Morning Report

What you need to know one minute before daylight

How to Use Instagram, How Not to Open a Restaurant

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There is a report out that Uber may never achieve profitability, and the author of that report is Uber:In its S-1 filing, Uber acknowledges that it may never turn a profit. ‘We expect our operating expenses to increase significantly in the foreseeable future, and we may not achieve profitability,’ the company says. ‘We will need to generate and sustain increased revenue levels and decrease proportionate expenses in future periods to achieve profitability in many of our largest markets, including in the United States, and even if we do, we may not be able to maintain or increase profitability.’”


White House officials believe technology theft and other unfair business practices from China are costing the American economy more than $57 billion a year. And yet, the victimized businesses have been reluctant to fight back: “Government and business leaders interviewed by NPR and Frontline said individual companies were making millions of dollars in China over the past decade and a half and didn’t want to hurt short-term profits by coming forward. They demanded secrecy, even in the face of outright theft.

“But now the impact of that secrecy is coming to light, they say. Companies are facing hundreds of millions of dollars in future losses from the theft, and US officials say they are years behind trying to tackle the problem.”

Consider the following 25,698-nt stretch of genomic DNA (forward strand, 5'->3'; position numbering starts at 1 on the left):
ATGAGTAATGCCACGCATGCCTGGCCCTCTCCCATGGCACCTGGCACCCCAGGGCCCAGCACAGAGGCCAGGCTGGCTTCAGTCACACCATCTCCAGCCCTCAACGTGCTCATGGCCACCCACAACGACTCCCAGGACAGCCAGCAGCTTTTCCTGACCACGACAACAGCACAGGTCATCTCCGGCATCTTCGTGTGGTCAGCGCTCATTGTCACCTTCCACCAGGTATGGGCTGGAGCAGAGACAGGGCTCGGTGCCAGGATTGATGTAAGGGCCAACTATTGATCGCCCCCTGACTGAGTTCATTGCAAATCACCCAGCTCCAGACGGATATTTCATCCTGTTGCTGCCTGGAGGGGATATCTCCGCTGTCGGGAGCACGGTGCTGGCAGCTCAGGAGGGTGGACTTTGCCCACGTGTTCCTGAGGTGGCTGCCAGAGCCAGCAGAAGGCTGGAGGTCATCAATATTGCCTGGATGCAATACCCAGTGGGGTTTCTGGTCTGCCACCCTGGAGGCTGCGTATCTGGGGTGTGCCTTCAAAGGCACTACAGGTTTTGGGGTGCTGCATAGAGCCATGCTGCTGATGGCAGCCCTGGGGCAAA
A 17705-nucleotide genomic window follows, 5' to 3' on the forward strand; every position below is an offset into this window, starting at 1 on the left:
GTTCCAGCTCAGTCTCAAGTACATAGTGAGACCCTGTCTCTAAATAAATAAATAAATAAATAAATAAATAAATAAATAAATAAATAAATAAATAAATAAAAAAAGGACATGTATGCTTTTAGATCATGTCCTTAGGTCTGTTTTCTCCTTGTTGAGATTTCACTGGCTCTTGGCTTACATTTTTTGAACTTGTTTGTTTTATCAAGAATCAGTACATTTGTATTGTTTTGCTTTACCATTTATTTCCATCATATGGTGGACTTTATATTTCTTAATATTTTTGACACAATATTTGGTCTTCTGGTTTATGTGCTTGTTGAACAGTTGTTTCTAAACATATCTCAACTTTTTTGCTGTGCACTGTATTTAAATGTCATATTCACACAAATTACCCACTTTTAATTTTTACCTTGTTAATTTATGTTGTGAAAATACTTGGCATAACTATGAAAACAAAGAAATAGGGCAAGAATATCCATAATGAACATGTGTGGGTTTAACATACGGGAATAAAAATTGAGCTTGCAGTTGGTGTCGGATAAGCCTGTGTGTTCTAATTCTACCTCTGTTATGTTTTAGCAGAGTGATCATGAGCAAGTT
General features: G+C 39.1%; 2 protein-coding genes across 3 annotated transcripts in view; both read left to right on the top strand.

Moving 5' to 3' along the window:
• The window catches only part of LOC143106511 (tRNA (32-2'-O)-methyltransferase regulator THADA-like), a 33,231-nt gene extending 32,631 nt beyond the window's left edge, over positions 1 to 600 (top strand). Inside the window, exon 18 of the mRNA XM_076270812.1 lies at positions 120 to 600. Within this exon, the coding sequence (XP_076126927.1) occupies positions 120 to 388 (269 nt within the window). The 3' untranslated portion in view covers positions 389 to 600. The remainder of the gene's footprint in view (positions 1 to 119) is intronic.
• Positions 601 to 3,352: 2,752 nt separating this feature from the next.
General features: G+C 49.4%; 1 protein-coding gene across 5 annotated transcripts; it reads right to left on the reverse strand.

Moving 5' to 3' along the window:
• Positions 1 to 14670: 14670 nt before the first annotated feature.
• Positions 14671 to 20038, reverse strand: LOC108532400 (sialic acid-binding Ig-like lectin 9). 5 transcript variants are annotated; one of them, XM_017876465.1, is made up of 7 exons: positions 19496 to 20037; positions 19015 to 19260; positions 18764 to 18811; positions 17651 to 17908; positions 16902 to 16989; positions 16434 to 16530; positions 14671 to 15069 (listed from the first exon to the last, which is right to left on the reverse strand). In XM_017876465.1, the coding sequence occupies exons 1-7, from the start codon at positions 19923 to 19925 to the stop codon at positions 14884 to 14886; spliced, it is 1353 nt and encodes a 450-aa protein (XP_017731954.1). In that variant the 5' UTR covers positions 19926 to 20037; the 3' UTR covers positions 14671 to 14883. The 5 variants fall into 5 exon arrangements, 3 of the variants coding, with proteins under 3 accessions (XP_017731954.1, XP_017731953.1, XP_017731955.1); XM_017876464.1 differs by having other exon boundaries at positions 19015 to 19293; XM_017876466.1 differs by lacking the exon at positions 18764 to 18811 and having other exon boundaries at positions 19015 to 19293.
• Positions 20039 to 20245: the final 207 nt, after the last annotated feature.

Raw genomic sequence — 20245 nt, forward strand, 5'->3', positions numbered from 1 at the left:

Running her plant business on Instagram, Jarema Osofsky gets her customers to spread the word: “Self-styled as DirtQueenNYC, Osofsky got her start selling plants on a Brooklyn street. But like many Instagram users finding new ways to use the platform—whether it’s creating safe havens through secret finsta accounts, garage sale-style selling, photo fan-fic, or repurposing memes—she’s past posting flashy photos to the main grid.

“DirtQueenNYC is something else: a modern take on word-of-mouth marketing. ‘People post a picture of a plant that they got from me and tag me,’ she says. From there, her service spreads among their friends. ‘Instagram in general has made the whole shopping experience with me be more of an experience and less of a transaction,’ she says.”


When Arielle Haspel, a non-Asian health, coach opened a “clean” Chinese restaurant in Manhattan, the blowback came quick: “Within a day of Lucky Lee’s opening in the Union Square area, Asian-Americans castigated her on social media. Yelp temporarily disabled its listing because of an ‘unusual activity alert.’ And a stream of food writers posted about how Ms. Haspel’s decision to brand her Chinese food as ‘clean’ was dredging up stereotypes that were hurtful to Chinese-Americans, not to mention tone-deaf. …

“This week, Ms. Haspel, 36, deleted Instagram posts that could be seen as culturally insensitive, such as the one about feeling icky after eating lo mein. She decided against using a decal that said, ‘Wok in, Take Out’ that she planned to put on the window. ‘We have been listening and learning, and we have been making changes and we will continue,’ she said. ‘Shame on us for not being smarter about cultural sensitivities.’”